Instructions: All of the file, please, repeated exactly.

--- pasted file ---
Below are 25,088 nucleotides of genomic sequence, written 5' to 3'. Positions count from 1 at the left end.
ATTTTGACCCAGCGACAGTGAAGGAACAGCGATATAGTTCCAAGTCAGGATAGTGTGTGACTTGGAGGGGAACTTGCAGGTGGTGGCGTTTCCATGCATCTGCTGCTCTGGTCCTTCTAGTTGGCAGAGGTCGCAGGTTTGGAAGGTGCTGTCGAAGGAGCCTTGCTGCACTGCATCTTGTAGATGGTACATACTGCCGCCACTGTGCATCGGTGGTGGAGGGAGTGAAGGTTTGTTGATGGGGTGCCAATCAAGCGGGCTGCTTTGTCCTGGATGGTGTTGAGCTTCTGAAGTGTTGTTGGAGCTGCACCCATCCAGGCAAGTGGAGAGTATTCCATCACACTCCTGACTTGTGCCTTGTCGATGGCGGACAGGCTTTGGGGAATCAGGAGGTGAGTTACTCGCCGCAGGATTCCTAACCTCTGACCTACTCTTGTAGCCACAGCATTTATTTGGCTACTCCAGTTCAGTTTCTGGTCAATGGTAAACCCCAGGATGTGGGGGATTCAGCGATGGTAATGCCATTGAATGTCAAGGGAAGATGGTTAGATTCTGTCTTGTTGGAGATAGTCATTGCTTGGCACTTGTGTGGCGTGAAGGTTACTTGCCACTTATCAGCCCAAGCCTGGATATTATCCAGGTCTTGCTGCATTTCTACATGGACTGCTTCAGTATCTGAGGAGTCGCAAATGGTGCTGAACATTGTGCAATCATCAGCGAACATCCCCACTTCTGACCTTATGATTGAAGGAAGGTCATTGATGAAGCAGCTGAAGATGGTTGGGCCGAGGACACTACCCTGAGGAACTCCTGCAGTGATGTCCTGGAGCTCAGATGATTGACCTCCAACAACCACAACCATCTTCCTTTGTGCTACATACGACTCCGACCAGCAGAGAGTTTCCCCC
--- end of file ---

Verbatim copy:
Below are 25,088 nucleotides of genomic sequence, written 5' to 3'. Positions count from 1 at the left end.
ATTTTGACCCAGCGACAGTGAAGGAACAGCGATATAGTTCCAAGTCAGGATAGTGTGTGACTTGGAGGGGAACTTGCAGGTGGTGGCGTTTCCATGCATCTGCTGCTCTGGTCCTTCTAGTTGGCAGAGGTCGCAGGTTTGGAAGGTGCTGTCGAAGGAGCCTTGCTGCACTGCATCTTGTAGATGGTACATACTGCCGCCACTGTGCATCGGTGGTGGAGGGAGTGAAGGTTTGTTGATGGGGTGCCAATCAAGCGGGCTGCTTTGTCCTGGATGGTGTTGAGCTTCTGAAGTGTTGTTGGAGCTGCACCCATCCAGGCAAGTGGAGAGTATTCCATCACACTCCTGACTTGTGCCTTGTCGATGGCGGACAGGCTTTGGGGAATCAGGAGGTGAGTTACTCGCCGCAGGATTCCTAACCTCTGACCTACTCTTGTAGCCACAGCATTTATTTGGCTACTCCAGTTCAGTTTCTGGTCAATGGTAAACCCCAGGATGTGGGGGATTCAGCGATGGTAATGCCATTGAATGTCAAGGGAAGATGGTTAGATTCTGTCTTGTTGGAGATAGTCATTGCTTGGCACTTGTGTGGCGTGAAGGTTACTTGCCACTTATCAGCCCAAGCCTGGATATTATCCAGGTCTTGCTGCATTTCTACATGGACTGCTTCAGTATCTGAGGAGTCGCAAATGGTGCTGAACATTGTGCAATCATCAGCGAACATCCCCACTTCTGACCTTATGATTGAAGGAAGGTCATTGATGAAGCAGCTGAAGATGGTTGGGCCGAGGACACTACCCTGAGGAACTCCTGCAGTGATGTCCTGGAGCTCAGATGATTGACCTCCAACAACCACAACCATCTTCCTTTGTGCTACATACGACTCCGACCAGCAGAGAGTTTCCCCC